We all know this scene: you’re at your local thrift store or flea market and you spot a bin of vinyl records. You carefully thumb through them, admiring intricate artwork and the faces of artists both familiar and foreign. Whether you're on the hunt for a rare vintage record or looking to add to your vintage vinyl collection, hunting is half the fun! Suddenly, you land on an album that speaks to your heart- but what next? Whether you’re a casual listener or thinking of beginning a collection, buying vintage vinyl can be tricky, so here are a few things to keep in mind before purchasing!
Image via A Beautiful Mess
When buying vintage vinyl, you first should inspect the sleeve. Are the edges or spine torn, worn, or frayed? The sleeve of an LP, which is short for long-playing record because of their 10-12 inch diameter, is generally an indicator of the shape a record is in. But don’t fret- if the record's album art is what you’re truly in love with, it may be worth investing in as a piece of artwork.
After inspecting the sleeve, carefully remove the record from the jacket and hold it up to the nearest light source. It may have a layer of dirt or dust, which can is an easy fix with a dry brush or special vinyl-safe liquid cleaner. Things like fingerprints can be easily removed, and small, hairline scratches in the vinyl, as long as sparse, usually won’t drastically affect the quality of the sound, so don’t let those put you off. When buying vintage records, you should always check for things like deep scratches, marks, and, most importantly, warp in the vinyl- these can cause the sound to distort or record to skip.
There is also a huge market for vintage records online. From auction sites to specialized websites, if your dream record doesn't make the cut in person, you can always try to find another copy on the internet. When browsing vintage records online, you can determine the quality of the record by the grade given by the seller. There is a grading system used for vinyl that is as follows:
Mint or (M): Mint means that the record is flawless and appears to have never been handled or taken out of the sleeve, which will also be in perfect condition. This is very rare when it comes to vintage records and can usually mean a much higher sticker price!
Near Mint or (NM) or (M-): Near Mint means the record is in excellent condition and is relatively flawless. There might a scuff on the vintage record that does not affect the play or very minor wear to the cover, but it is almost perfect.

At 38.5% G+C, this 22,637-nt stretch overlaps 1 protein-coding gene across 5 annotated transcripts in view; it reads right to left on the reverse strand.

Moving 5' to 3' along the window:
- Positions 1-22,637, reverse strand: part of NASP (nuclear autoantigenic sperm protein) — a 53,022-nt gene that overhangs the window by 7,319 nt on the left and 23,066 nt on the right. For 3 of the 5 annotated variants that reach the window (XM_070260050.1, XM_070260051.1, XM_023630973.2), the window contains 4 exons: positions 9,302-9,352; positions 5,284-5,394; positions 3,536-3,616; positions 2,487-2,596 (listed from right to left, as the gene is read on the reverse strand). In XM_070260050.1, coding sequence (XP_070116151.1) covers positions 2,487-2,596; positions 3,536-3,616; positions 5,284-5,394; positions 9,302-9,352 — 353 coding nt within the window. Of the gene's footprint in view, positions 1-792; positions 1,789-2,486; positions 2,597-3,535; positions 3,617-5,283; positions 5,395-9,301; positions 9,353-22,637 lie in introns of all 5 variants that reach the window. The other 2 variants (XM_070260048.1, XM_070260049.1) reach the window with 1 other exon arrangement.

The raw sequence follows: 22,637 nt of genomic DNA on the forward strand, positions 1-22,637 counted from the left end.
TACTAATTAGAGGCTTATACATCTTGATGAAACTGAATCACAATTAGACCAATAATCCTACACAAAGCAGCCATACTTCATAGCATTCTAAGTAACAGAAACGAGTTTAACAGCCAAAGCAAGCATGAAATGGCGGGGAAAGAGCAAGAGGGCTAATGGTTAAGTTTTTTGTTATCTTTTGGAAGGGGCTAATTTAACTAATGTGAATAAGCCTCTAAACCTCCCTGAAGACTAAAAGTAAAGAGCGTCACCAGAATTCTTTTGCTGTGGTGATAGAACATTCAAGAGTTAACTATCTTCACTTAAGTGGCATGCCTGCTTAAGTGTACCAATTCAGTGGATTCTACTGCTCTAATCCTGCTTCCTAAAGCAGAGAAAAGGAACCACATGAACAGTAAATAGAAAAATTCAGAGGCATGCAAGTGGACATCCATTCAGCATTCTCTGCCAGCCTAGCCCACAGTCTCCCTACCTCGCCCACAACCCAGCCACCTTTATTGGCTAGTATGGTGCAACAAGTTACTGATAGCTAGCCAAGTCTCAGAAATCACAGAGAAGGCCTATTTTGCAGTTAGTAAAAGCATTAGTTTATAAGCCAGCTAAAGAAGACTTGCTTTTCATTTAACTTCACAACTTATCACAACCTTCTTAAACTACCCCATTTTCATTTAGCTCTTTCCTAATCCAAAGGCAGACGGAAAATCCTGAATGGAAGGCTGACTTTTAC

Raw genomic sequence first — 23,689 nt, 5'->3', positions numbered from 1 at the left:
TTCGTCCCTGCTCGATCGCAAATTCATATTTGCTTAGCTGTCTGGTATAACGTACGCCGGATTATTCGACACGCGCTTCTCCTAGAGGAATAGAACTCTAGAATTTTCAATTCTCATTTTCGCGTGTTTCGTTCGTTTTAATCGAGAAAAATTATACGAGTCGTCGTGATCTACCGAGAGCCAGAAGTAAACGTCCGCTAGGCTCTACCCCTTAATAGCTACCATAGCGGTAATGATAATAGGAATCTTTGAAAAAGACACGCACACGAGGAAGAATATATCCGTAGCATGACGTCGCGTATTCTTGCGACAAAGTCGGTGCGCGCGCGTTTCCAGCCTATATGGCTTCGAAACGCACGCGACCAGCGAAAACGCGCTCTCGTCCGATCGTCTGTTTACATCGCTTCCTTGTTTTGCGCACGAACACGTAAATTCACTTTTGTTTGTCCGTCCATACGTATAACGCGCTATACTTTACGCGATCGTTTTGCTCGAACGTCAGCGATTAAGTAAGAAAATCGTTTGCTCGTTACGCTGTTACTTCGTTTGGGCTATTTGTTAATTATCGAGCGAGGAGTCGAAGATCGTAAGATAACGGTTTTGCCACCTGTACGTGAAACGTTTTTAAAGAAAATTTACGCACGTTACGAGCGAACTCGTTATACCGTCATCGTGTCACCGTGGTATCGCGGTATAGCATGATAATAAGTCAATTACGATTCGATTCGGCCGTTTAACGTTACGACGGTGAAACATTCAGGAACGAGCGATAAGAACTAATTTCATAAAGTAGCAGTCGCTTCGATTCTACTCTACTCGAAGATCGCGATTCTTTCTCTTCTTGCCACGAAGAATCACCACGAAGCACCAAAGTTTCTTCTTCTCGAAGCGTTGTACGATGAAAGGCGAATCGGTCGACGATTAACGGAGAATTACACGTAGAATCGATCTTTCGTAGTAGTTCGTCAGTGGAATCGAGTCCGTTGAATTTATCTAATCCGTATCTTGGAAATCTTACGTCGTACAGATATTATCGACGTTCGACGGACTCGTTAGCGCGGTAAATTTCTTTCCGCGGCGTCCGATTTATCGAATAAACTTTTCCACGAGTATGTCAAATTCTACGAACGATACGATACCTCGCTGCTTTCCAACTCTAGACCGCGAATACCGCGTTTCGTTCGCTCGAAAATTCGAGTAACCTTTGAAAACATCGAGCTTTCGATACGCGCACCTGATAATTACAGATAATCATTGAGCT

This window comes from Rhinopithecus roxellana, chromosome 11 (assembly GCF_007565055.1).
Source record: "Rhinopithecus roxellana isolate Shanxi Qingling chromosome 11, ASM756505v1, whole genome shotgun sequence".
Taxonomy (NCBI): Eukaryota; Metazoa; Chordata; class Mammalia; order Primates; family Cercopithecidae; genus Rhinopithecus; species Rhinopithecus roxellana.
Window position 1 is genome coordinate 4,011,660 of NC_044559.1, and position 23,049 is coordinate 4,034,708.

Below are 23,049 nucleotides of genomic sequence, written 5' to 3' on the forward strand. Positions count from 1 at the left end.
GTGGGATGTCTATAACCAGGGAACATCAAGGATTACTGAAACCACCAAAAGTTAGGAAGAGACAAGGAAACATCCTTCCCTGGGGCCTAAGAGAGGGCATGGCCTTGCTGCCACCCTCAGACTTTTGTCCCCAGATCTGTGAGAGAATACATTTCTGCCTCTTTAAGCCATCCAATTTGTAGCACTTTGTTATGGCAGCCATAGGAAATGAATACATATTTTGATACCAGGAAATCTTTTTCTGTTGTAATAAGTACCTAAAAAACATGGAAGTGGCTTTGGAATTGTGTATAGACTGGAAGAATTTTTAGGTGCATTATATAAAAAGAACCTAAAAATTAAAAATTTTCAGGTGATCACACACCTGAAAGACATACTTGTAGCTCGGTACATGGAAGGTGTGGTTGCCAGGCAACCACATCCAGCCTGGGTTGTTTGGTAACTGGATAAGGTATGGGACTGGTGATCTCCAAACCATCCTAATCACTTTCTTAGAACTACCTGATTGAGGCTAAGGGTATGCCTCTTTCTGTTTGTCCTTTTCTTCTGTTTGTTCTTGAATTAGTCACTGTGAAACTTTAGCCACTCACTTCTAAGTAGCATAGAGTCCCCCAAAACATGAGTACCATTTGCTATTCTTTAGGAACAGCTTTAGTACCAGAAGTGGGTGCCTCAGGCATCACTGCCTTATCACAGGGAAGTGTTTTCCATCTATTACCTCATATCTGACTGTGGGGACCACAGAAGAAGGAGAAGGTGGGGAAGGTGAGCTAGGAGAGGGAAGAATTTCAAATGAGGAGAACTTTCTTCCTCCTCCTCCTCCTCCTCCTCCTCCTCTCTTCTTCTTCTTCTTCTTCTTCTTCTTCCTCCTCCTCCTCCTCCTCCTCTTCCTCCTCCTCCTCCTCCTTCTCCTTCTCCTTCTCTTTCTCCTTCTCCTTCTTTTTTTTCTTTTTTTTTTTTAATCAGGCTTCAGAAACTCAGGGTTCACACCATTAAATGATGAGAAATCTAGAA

Excellent or (E) or (VG++): Excellent indicated that the record has a few minor scuffs that do not affect the sound of the record at all and there is only slight wear to the album cover.
Very Good Plus or (VG+): Very Good Plus records typically show their wear. They still play well, but their flaws are visible to the naked eye. There will also be some aging to the jacket in the form of yellowing, tears, or marks.
Very Good or (VG): Very Good records may show their wear, but they still play well. This grade of vintage record usually plays with surface noise (some crackling and popping) and the cover of the record will be visibly worn.
Good or (G): A Good record will be easily identifiable. It will have visible wear and damage on the vinyl, but will still play. Unlike Very Good records, the surface noise will be continuous and more audible. The artwork on the cover will be worn and there may be a ring where the record was inside. In addition, there may be writing on the cover or tape where the spine has split.
Buying vintage records using this system can be tricky because one’s Near Mint may be another’s Excellent. The subjectivity of the grading system can sometimes make buying online more difficult than easy, so keep this in mind when purchasing via the Internet!
Image via A Beautiful Mess
Don’t be afraid to ask questions. Whether you’re buying in person or online, get the scoop on the record you’ve set your sights on. Where did it come from? How long have they had it? Inquiries are a great way to get a history lesson and learn more about the care previously given to your record, and you may learn a thing or two about the artist or album in question, or befriend a fellow fan of buying vintage records!
Once the vintage record is in your possession, make sure you have a plastic sleeve for the album and paper inner sleeve for your record to protect it from accidentally falling out of the jacket and keeping the dust away. Plastic inner sleeves can stick to the vinyl, so they aren’t necessary, especially for those in warmer climates. Speaking of warmer climates, heat can adversely affect vinyl, so always store your precious records away from vents, fireplaces and direct sunlight. One of the most important things to keep in mind when it comes to caring for vintage records is that it is imperative to store records standing up to avoid warping!
When you’re ready to play your vintage record, place the disc between faced-in palms on the very edge of the record to avoid leaving fingerprints. Carefully set it on your record player, move over the record needle, turn up the volume, and enjoy the soothing sounds of your latest purchase (dancing optional).
This post originally appeared on March 28th, 2014.